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  4. I always confuse this (which I haven’t seen) with Enemy at the Gates (which I have seen and quite like). Saving Private Ryan still appears to be the benchmark for war films. Great review mate.

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    • Cheers sir. I also got this confused, but with Black Hawk Down haha. It seems Behind Enemy Lines is the forgotten cousin to all these superior war films from the same era. I didn’t mind this as much as my review might suggest, I thought Owen Wilson was quite good. But the overall package just isn’t very satisfying. Agree on SPR. That one is a landmark film, period. NEvermind being a master class in how to make war look as terrible as it probably is

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  5. Hello Tom! I’d never picture Owen Wilson in a film like this, hmmm, but w/ Gene Hackman I thought it’d still be a good one. Sounds like I shouldn’t bother w/ this one eh?

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    • Truthfully I could never remember if it was this or Black Hawk Down I was always wanting to see. Both are war films from the same year (I think) but it’s clear now that BHD is the one I still need to see. Lol!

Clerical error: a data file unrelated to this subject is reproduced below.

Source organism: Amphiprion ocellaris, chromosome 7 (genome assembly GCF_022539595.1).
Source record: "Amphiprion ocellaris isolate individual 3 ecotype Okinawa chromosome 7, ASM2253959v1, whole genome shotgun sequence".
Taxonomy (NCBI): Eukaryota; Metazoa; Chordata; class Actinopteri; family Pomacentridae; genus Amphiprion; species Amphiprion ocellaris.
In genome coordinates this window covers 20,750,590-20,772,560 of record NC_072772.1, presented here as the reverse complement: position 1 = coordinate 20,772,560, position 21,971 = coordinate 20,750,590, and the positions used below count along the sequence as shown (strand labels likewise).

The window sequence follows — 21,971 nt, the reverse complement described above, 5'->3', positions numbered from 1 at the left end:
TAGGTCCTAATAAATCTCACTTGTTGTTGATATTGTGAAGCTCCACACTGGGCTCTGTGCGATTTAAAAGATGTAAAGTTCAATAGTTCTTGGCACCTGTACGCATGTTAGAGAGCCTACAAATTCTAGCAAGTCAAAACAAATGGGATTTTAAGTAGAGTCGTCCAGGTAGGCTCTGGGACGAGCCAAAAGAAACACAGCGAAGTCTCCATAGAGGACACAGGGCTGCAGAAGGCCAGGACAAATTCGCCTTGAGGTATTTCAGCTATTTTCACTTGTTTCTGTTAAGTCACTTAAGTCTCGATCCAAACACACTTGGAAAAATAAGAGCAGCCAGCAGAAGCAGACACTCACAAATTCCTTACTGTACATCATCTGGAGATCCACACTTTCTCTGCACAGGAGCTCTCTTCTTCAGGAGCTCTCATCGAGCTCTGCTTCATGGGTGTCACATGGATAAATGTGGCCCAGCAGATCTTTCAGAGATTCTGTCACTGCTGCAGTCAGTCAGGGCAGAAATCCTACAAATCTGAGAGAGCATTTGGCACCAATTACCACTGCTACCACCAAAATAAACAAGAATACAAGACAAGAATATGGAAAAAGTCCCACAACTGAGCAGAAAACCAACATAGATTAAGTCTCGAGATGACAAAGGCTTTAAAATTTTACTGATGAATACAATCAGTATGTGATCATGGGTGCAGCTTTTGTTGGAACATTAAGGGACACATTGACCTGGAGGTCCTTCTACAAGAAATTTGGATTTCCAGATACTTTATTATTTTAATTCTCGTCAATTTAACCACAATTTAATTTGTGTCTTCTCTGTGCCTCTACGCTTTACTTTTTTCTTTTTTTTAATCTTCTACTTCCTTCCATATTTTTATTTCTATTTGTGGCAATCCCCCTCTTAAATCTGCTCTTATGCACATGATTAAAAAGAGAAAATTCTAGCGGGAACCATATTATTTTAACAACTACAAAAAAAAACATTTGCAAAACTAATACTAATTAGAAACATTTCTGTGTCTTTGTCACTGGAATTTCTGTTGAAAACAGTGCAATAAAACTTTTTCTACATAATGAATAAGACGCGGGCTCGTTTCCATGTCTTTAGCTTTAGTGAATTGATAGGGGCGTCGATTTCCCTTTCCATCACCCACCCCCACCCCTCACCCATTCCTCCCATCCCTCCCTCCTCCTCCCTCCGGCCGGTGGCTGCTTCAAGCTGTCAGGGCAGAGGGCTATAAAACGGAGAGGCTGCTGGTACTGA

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  6. Nothing spectacular. Pretty average in all senses. It was supposed to be true, but I had no doubt at the time there were major changes when making it to screen. That’s an amazing bit of trivia mind.

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    • The story is loosely based on the experiences of USAF Captain Scott O’Grady but i think there’s no real adherence to reality beyond that. Still, pretty average is spot-on. Nothing too incredibly terrible (minus a few spurts of dialogue) but nothing to really remember either.

      Isn’t that trivia crazy? Lucky him!